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15th January
2009
written by Steph
this novel is not very good!

Let me be your messenger of truth: this novel is not very good!

Splat. That pretty much sums up Messenger of Truth, the fourth entry in the Maisie Dobbs series. Normally these books are innocuous comfort reads that are pretty much guaranteed to satisfy me, and are a pretty safe bet if I’m not sure what I really want to read next. Not so this time. Messenger of Truth sees Maisie called on to investigate the death of artist Nicholas Bassington-Hope, who by the looks of it, plummeted off of his scaffolding in what the police have concluded was an unfortunate accident. As is par for the Maisie Dobbs course, along the way she winds up with a few intertwined mysteries (this time involving coastline smugglers) on her hands, but in the end she cracks all of the cases. I don’t know what it was about this novel, but I found it really hard to read because the story just didn’t grab me this time. I didn’t really care how things turned out this time, and even though art deaths sound all sexy and intrepid, I was seriously bored. At one point I almost considered just skimming to the end or seeing if this book was written about on Wikipedia to find out what had happened, because I was that uninterested. Then again, part of the thing about series is that the continuity that flows from one book to the next is rarely due to the outcome of cases, but rather what happens to the recurring characters throughout the novel. So I stuck with it, but if it hadn’t been part of a series I was already enjoying, I would have likely stopped. So unless you’re already a fan of this series, you might want to steer clear of this one. Because seriously: Snoozefest 2009. That’s not entirely true, I suppose. Sometimes I was so frustrated by the character of Maisie that it would have been pretty difficult to sleep. In recent novels, I’ve been finding Maisie’s primness extraordinarily grating. She’s sort of moved from a level-headed, mature woman, to this cold-hearted, puritanical harpy killjoy. She’s just so severe, which really plays against this whole “intuitive” gift she’s supposed to have. I think this is the case of the author telling you one thing (“Maisie is so empathetic and very emotionally astute”) but shows you something entirely opposite to this. I mean, I understand that Maisie has burdens and is gunshy about getting involved romantically with people (because she’s so driven and career-minded), but why does she have to be so sour? If this were how she had been written in the first novel, I can assure you that I would not have continued reading the books. Maybe she’s so austere because she hasn’t had a boyfriend in ages and just really needs to get laid? I mean, she’s so great at reading other people, and yet she is incapable of turning the mirror onto herself and seeing that she’s pretty flawed herself. From a non-character standpoint, I found this novel pretty disappointing in other ways too. Namely, I found the mystery portion really poor as well, and not just because it was less than enthralling. Specifically, I don’t like Winspear’s technique of bringing the reader along with Maisie on investigations, only to withhold vital information until the end of the novel when the culprit is revealed. What I mean is, it is bad mystery writing to mention that Maisie sees a mural in the dead artist’s abode and recognizes two out of the three faces on it, BUT not reveal who those faces are. Anything can be a mystery if you leave out crucial details, but since we’re tracking the case along with Maisie, it would be nice if the information that she is privy to we also get to know, especially since we are often apprised of her innermost thoughts and feelings. This flaw was glaring in Messenger of Truth, because Winspear pretty much ends one chapter (about five before the whole thing is wrapped up) by saying that it was evident Maisie had pretty much solved the case. And let’s be clear, when Maisie finally frames the killer and lures him (or her!) forth, it is never revealed how exactly she figured out who had done the deed. It was just really unsatisfying and incredibly frustrating. At least let us know what grand leaps in logic were required to crack this walnut. In the end, not our lady detective’s finest outing. I hope the next book in the series does not continue on in this vein, because I won’t continue reading books about such a prickly person (who seemingly can do no wrong) who solves yawntastic mysteries. This was a pretty big stumble for Winspear, but hopefully she turns it around in the next one. Rating: 2 out of 5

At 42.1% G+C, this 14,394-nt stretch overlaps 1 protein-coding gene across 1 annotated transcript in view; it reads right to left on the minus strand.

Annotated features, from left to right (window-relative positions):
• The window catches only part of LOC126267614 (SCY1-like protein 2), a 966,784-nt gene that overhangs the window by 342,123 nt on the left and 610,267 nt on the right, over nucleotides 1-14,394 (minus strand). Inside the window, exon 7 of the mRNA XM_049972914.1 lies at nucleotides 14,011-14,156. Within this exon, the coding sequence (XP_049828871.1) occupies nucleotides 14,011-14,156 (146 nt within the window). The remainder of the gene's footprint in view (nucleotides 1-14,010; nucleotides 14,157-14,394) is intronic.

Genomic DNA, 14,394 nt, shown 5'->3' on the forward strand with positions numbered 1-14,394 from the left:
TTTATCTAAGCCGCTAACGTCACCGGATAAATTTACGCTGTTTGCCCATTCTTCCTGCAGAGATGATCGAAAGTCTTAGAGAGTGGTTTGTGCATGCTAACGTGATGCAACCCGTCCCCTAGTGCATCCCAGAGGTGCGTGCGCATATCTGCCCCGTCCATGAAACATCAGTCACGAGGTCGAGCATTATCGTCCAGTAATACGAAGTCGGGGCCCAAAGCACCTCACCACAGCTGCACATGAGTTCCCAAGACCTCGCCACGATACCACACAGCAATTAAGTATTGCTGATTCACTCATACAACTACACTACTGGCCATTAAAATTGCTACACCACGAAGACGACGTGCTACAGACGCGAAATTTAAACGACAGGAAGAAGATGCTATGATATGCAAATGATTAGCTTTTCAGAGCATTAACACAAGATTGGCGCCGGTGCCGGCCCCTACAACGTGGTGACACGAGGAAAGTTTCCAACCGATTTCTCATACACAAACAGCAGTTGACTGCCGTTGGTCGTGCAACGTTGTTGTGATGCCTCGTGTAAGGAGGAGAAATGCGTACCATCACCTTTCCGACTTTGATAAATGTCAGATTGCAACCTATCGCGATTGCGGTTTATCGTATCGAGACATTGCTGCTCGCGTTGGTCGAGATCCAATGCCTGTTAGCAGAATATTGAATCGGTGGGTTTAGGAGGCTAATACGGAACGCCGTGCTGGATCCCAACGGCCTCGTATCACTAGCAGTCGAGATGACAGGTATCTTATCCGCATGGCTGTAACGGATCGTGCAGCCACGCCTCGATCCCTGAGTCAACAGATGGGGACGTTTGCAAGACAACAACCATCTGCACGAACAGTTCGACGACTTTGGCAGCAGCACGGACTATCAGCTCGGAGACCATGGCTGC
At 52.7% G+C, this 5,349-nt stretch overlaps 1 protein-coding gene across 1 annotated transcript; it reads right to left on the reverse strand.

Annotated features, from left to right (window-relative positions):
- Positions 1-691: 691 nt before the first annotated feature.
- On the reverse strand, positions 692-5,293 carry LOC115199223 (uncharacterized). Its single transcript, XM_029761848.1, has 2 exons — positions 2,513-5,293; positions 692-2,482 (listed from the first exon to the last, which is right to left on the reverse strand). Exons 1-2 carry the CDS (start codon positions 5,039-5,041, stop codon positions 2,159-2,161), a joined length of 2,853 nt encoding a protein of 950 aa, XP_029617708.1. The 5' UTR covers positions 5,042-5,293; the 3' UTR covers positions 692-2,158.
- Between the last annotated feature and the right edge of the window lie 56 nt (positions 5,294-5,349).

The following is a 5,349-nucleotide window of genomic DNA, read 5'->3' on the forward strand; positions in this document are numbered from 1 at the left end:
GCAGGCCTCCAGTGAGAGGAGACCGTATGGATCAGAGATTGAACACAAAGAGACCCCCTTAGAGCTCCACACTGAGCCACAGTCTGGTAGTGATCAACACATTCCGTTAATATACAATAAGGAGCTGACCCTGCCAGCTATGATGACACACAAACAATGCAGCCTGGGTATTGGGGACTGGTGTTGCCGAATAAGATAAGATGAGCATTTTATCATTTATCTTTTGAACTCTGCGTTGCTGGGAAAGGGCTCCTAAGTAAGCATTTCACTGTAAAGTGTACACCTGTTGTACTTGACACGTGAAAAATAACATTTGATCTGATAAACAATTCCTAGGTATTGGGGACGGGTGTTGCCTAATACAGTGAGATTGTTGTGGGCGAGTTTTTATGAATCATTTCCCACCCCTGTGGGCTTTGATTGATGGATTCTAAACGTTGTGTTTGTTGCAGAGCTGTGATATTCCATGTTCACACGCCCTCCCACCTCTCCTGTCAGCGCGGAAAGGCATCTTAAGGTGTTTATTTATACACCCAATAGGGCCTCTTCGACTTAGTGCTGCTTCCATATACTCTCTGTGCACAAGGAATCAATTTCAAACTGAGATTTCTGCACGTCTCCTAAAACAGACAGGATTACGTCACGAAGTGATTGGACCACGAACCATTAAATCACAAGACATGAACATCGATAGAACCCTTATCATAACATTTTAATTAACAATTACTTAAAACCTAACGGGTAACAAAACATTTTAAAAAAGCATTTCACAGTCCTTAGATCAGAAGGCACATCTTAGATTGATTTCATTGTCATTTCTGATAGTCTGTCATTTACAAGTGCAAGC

6 Comments

  1. 01/15/2009

    I agree with you–poor Maisie really does need to get laid. I think that the next installment is better than this one, though not as good as my favorite so far, “Pardonable Lies”. I hope you’re more satisfied next time.

  2. Eva
    01/16/2009

    lol; I read the first one and just found it ‘meh,’ so I’ve had no real desire to read the rest of the series. I think this is the first review of one of the books I’ve seen that’s less than super-enthusiastic, so it makes me feel better. 🙂

  3. 03/23/2009

    Having just finished Kate Atkinson’s One Good Turn, do you think her mystery writer Alex Blake is spoofing this series? I’ve never read any Maisie Dobbs, but it sounds exactly the same!

  4. 03/23/2009

    I’ve only read Case Histories by Kate Atkinson, so I’m not familiar with the Alex Blake character… it’s possible she could be spoofing it, but also since Maisie is kind of an amalgam of various Agatha Christie sleuths, she may just be poking fun at those!

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